Malaterre tells the tale of Gabriel Lasaffre, a man whom I’d label as a functioning alcoholic, who at the very beginning of the book dies of a heart attack. For the rest of the tale his story is told by a friend and business partner. We’re told how Gabriel dreams of buying back the jungle estate his ancestors once owned and the interactions he has with those around him before and during this time.

Part One focuses, predominantly, on the “before” part, covering his youth, the start of his own family and his destructive rather than nurturing behaviours when handling any and all relationships. Gabriel only really looks out for Gabriel and will, seemingly, undermine his relationships with his own children to get what he wants.

The story itself is told fairly simply but its the art work that really makes everything work. At times the character work really reminds me of Quentin Blake (he who illustrated Roald Dahls works), although said characters are far more detailed than Blake’s work. There’s a real hand drawn sketching element to the artwork that adds life and a European feel to what we’re reading. Even if Gomont hadn’t explicitly told us that (at times) we were in France it would have been easy to place the characters there from the way Malaterre has been drawn. Some of the location drawings, especially of the cities and the beach are beautiful to look at and are almost characters within themselves.

What adds to this feel is the muted blocky palette that Gomont has applied to his work really helps the reader feel the tone and mood of particular sections of the story whilst the inventive use of speech bubbles, wherein we occasionally have images such as a pan of water boiling over or a fire, really help the reader understand the emotional state of the characters rather than just reading the text or having the characters spelt their feelings out to us at all times which really works to show how controlling and manipulative Gabriel can be in his interactions with others and how that makes them feel.

So far, so good then, Malaterre has been split into two parts by the publisher for its English translation (it appears to be one book for its original French release) but at just shy of 100 pages, theres a good chunk of work here to read through. I for one am looking forward to seeing how things unravel for Gabriel, his children and his ex-wife, not to mention the estate of Malaterre itself.

My copy of Malaterre (Part 1) was provided via NetGalley

Books, Close Encounters Book Club

Day of the Triffids – John Wyndham

I recently joined a book club being run at my local comic books store (Close Encounters in Bedford) and our read for February (for our meeting on 6th March) was Day of the Triffids by John Wyndham. Before I continue, this is the first time I’ve read it and I’ve never seen either the recentish movie nor the BBC TV series adaptations

Written in 1951, Day of the Triffids is a War of the Worlds-esque tale of a mans survival in a post-apocalyptic world that has become over-run by the titular Triffids, an “unnatural” plant that thrives after the majority of Britains (and possibly the Worlds) population are blinded by what is believed to be a meteor shower.

The vast majority of Day of the Triffids follows Bill Masen as he learns to adapt to the world he wakes up to whilst in Hospital, unlike most of the people around him he wasn’t blinded when the meteor shower as his eyes had been bandaged after he had received a whipping poisonous sting from a Triffid whilst cultivating them and thus finds initial survival to be much easier. We meet other characters along the way, most of whom have key roles throughout but it is ultimately his search for Josella that drives much of the story until he eventually finds her and events become more diary like until the book ends in what I felt was rather abruptly.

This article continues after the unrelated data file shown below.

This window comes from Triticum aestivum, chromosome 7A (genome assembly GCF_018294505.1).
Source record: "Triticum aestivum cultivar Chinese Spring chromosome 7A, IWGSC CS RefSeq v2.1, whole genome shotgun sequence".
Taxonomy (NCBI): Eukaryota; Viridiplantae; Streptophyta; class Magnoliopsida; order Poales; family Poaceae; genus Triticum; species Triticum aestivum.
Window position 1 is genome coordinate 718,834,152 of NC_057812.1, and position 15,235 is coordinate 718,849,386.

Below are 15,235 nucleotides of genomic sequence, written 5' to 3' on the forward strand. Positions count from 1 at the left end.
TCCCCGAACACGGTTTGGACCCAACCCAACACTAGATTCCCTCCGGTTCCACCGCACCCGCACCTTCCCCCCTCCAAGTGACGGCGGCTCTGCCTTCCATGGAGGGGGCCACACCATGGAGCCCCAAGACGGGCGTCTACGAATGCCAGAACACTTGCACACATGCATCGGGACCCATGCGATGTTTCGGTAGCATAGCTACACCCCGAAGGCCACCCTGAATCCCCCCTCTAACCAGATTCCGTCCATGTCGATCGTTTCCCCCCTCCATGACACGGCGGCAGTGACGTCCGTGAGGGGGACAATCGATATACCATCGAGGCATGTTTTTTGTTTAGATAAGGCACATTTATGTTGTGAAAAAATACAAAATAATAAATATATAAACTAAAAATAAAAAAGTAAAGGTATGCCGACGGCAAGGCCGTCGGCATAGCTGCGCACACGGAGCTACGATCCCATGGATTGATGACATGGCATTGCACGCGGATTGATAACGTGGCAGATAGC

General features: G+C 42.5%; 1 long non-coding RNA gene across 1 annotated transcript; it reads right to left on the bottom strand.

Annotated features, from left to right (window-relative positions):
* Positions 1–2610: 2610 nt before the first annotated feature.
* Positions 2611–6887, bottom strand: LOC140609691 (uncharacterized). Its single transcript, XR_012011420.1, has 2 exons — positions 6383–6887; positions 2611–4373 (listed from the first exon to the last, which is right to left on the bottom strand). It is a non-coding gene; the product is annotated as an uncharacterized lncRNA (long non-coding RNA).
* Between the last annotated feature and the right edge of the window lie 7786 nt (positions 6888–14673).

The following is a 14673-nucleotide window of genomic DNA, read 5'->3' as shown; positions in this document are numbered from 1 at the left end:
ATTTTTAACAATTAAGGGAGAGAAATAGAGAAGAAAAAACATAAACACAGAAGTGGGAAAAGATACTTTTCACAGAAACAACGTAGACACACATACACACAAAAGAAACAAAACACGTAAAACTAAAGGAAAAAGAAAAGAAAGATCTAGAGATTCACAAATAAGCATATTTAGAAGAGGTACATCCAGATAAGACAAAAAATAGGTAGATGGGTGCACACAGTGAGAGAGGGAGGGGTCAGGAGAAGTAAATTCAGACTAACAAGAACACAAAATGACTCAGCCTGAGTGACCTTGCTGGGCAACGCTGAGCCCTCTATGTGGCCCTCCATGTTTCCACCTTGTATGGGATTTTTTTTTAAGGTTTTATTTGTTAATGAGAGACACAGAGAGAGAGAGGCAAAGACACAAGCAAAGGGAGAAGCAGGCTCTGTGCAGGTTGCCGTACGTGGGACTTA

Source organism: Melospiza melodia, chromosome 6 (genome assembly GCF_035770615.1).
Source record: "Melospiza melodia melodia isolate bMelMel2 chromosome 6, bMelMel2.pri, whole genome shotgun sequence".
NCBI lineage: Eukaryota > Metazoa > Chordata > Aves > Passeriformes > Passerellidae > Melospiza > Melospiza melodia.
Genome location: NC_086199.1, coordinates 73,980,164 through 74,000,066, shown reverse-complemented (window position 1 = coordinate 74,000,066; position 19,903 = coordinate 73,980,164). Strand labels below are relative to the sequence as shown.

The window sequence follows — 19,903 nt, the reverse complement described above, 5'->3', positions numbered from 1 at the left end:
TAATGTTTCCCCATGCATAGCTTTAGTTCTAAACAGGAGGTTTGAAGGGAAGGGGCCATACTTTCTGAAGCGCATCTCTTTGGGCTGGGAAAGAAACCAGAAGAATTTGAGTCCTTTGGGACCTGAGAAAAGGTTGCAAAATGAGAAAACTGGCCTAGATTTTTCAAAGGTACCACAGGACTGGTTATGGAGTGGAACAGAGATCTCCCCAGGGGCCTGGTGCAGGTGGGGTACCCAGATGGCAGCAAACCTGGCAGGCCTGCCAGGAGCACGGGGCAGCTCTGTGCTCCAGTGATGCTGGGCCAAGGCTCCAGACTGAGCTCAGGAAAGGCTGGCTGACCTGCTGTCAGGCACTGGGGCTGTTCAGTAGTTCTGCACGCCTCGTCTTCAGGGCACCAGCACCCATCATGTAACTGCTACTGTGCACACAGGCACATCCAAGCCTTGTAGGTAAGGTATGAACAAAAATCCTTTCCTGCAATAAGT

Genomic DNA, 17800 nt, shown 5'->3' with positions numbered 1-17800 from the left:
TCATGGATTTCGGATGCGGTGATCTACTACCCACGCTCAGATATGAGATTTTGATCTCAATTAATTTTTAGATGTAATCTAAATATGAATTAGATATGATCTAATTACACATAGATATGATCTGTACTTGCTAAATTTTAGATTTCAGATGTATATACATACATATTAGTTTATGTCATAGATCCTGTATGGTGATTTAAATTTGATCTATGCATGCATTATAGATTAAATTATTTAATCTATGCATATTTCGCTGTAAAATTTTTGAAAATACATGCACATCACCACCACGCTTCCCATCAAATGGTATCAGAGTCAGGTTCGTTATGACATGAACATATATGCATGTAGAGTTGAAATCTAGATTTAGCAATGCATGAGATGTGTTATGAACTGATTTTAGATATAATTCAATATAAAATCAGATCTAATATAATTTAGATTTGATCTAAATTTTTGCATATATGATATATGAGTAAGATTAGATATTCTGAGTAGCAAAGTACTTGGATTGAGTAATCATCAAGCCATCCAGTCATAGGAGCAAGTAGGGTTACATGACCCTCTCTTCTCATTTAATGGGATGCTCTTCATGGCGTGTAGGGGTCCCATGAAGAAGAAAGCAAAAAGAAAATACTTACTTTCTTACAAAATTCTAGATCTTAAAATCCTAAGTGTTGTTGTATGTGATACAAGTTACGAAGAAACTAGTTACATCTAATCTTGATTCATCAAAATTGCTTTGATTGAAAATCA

Its due to this ending that I ultimately found Wyndhams tale to be rather frustrating, I wanted to know more about the Triffids and the meteor shower and whether the two were linked or not. I wanted to know more about the new community on the Isle of Wight that is briefly mentioned near the end of the book. I understand that thats not really what Wyndham was trying to do here, he was sticking a fairly ordinary guy into a situation that tests him but unfortunately I don’t think it really quite works, it never really feels like Masen is ever in any real danger and his functionality means any obstacle is easily solved, he takes to being a leader rather naturally and whilst his beliefs regarding the threat of the Triffids are called into question by one individual early on, his methods and opinions are never really challenged beyond that.

What is interesting though is seeing how heavily other creations have been influenced by Day of the Triffids. The one that kept coming to mind was the TV adaptation of Robert Kirkmans The Walking Dead. In both there’s the relentless threat of unthinking flesh eating masses, in both the protagonist wakes up in hospital unaware of how the world around him has changed, in both people rally around said protagonist and their leadership is faultless (well, mostly in The Walking Dead), in both a distant group has a helicopter and there are different factions that have different approaches to surviving in the modern world.

Lastly, and this for me is the most difficult point to put across, but I think Day of the Triffids is a commentary on post-war immigration in Britain. Whilst Wyndham never really points out the appearance of any of the characters (as far as I recall anyway) I always pictured them as white but that may be my own bias showing. I couldn’t help getting the impression that the Triffids were supposed to be the immigrants, especially once the theory that they were communicating with each other was established, their growing numbers would seem to fit with that constant fear that so many people unfortunately have that they’re being over run by people that aren’t their own.